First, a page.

Definition:
A put option is an option contract in which the holder (buyer) has the right (but not the obligation) to sell a specified quantity of a security at a specified price (strike price) within a fixed period of time (until its expiration).

For the writer (seller) of a put option, it represents an obligation to buy the underlying security at the strike price if the option is exercised. The put option writer is paid a premium for taking on the risk associated with the obligation.

For stock options, each contract covers 100 shares.

Buying Put Options

Put buying is the simplest way to trade put options. When the options trader is bearish on particular security, he can purchase put options to profit from a slide in asset price. The price of the asset must move significantly below the strike price of the put options before the option expiration date for this strategy to be profitable.

A Simplified Example

Suppose the stock of XYZ company is trading at $40. A put option contract with a strike price of $40 expiring in a month’s time is being priced at $2. You strongly believe that XYZ stock will drop sharply in the coming weeks after their earnings report. So you paid $200 to purchase a single $40 XYZ put option covering 100 shares.

Say you were spot on and the price of XYZ stock plunges to $30 after the company reported weak earnings and lowered its earnings guidance for the next quarter. With this crash in the underlying stock price, your put buying strategy will result in a profit of $800.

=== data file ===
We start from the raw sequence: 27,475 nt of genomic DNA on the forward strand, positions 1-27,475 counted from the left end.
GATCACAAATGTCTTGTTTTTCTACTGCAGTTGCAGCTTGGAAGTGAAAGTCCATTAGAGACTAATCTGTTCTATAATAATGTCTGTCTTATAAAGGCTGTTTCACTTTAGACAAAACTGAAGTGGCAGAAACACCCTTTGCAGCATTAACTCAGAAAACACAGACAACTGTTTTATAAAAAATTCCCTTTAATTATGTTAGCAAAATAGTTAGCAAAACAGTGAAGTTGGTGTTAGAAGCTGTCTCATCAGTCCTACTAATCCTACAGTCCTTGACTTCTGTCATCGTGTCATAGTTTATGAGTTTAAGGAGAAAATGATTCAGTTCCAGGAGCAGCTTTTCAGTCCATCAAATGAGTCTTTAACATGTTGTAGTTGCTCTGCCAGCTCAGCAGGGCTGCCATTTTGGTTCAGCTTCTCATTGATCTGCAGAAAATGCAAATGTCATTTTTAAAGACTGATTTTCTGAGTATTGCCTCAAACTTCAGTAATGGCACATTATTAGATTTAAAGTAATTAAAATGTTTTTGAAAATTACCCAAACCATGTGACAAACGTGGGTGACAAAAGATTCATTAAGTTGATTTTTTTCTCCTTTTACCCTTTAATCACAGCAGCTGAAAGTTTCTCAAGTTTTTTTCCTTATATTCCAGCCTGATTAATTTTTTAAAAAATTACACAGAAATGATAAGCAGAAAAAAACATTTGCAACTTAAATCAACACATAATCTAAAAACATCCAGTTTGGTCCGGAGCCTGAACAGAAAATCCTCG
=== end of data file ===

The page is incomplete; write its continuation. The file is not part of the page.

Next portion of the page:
Let’s take a look at how we obtain this figure.

If you were to exercise your put option after earnings, you invoke your right to sell 100 shares of XYZ stock at $40 each. Although you don’t own any share of XYZ company at this time, you can easily go to the open market to buy 100 shares at only $30 a share and sell them immediately for $40 per share. This gives you a profit of $10 per share. Since each put option contract covers 100 shares, the total amount you will receive from the exercise is $1000. As you had paid $200 to purchase this put option, your net profit for the entire trade is $800.

This strategy of trading put option is known as the long put strategy. See our long put strategy article for a more detailed explanation as well as formulae for calculating maximum profit, maximum loss and breakeven points.

Protective Puts

Investors also buy put options when they wish to protect an existing long stock position. Put options employed in this manner are also known as protective puts. Entire portfolio of stocks can also be protected using index puts.

Selling Put Options

Instead of purchasing put options, one can also sell (write) them for a profit. Put option writers, also known as sellers, sell put options with the hope that they expire worthless so that they can pocket the premiums. Selling puts, or put writing, involves more risk but can be profitable if done properly.